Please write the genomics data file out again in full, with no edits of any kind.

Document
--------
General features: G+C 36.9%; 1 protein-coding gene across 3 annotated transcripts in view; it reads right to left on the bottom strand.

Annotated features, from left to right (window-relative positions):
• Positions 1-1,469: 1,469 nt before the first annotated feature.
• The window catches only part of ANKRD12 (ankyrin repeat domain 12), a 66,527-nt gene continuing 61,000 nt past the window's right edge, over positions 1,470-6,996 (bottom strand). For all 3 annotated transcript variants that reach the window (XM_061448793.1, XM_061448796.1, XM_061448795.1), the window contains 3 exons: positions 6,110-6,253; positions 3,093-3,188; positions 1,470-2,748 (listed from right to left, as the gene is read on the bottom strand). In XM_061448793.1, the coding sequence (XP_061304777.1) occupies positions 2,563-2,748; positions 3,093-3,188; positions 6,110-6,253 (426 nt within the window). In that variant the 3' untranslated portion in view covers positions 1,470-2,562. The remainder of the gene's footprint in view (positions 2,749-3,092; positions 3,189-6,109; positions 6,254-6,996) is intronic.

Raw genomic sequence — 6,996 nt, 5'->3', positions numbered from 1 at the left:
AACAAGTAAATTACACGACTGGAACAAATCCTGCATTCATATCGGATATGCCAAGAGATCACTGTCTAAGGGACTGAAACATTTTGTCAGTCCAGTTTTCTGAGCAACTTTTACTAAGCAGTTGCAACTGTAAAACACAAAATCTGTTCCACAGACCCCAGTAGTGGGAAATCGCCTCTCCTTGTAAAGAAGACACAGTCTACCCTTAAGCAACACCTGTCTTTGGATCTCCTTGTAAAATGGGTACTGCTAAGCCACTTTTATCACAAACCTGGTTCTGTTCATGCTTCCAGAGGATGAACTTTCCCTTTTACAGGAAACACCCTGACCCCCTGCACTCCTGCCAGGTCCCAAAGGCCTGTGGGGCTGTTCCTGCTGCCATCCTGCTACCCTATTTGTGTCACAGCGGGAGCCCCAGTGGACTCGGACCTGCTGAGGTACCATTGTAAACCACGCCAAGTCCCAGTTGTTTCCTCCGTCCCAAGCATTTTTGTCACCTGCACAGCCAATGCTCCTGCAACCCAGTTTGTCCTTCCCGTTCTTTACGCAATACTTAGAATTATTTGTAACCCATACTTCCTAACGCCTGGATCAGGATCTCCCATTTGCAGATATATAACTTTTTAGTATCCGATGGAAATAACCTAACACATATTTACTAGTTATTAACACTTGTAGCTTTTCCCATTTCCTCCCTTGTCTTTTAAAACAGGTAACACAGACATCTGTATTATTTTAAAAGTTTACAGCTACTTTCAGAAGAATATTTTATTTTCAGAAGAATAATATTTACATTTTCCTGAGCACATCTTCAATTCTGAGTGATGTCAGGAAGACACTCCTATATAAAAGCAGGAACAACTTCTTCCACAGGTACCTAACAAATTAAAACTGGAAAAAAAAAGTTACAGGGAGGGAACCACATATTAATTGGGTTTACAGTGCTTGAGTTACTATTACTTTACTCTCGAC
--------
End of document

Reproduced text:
General features: G+C 36.9%; 1 protein-coding gene across 3 annotated transcripts in view; it reads right to left on the bottom strand.

Annotated features, from left to right (window-relative positions):
• Positions 1-1,469: 1,469 nt before the first annotated feature.
• The window catches only part of ANKRD12 (ankyrin repeat domain 12), a 66,527-nt gene continuing 61,000 nt past the window's right edge, over positions 1,470-6,996 (bottom strand). For all 3 annotated transcript variants that reach the window (XM_061448793.1, XM_061448796.1, XM_061448795.1), the window contains 3 exons: positions 6,110-6,253; positions 3,093-3,188; positions 1,470-2,748 (listed from right to left, as the gene is read on the bottom strand). In XM_061448793.1, the coding sequence (XP_061304777.1) occupies positions 2,563-2,748; positions 3,093-3,188; positions 6,110-6,253 (426 nt within the window). In that variant the 3' untranslated portion in view covers positions 1,470-2,562. The remainder of the gene's footprint in view (positions 2,749-3,092; positions 3,189-6,109; positions 6,254-6,996) is intronic.

Raw genomic sequence — 6,996 nt, 5'->3', positions numbered from 1 at the left:
AACAAGTAAATTACACGACTGGAACAAATCCTGCATTCATATCGGATATGCCAAGAGATCACTGTCTAAGGGACTGAAACATTTTGTCAGTCCAGTTTTCTGAGCAACTTTTACTAAGCAGTTGCAACTGTAAAACACAAAATCTGTTCCACAGACCCCAGTAGTGGGAAATCGCCTCTCCTTGTAAAGAAGACACAGTCTACCCTTAAGCAACACCTGTCTTTGGATCTCCTTGTAAAATGGGTACTGCTAAGCCACTTTTATCACAAACCTGGTTCTGTTCATGCTTCCAGAGGATGAACTTTCCCTTTTACAGGAAACACCCTGACCCCCTGCACTCCTGCCAGGTCCCAAAGGCCTGTGGGGCTGTTCCTGCTGCCATCCTGCTACCCTATTTGTGTCACAGCGGGAGCCCCAGTGGACTCGGACCTGCTGAGGTACCATTGTAAACCACGCCAAGTCCCAGTTGTTTCCTCCGTCCCAAGCATTTTTGTCACCTGCACAGCCAATGCTCCTGCAACCCAGTTTGTCCTTCCCGTTCTTTACGCAATACTTAGAATTATTTGTAACCCATACTTCCTAACGCCTGGATCAGGATCTCCCATTTGCAGATATATAACTTTTTAGTATCCGATGGAAATAACCTAACACATATTTACTAGTTATTAACACTTGTAGCTTTTCCCATTTCCTCCCTTGTCTTTTAAAACAGGTAACACAGACATCTGTATTATTTTAAAAGTTTACAGCTACTTTCAGAAGAATATTTTATTTTCAGAAGAATAATATTTACATTTTCCTGAGCACATCTTCAATTCTGAGTGATGTCAGGAAGACACTCCTATATAAAAGCAGGAACAACTTCTTCCACAGGTACCTAACAAATTAAAACTGGAAAAAAAAAGTTACAGGGAGGGAACCACATATTAATTGGGTTTACAGTGCTTGAGTTACTATTACTTTACTCTCGAC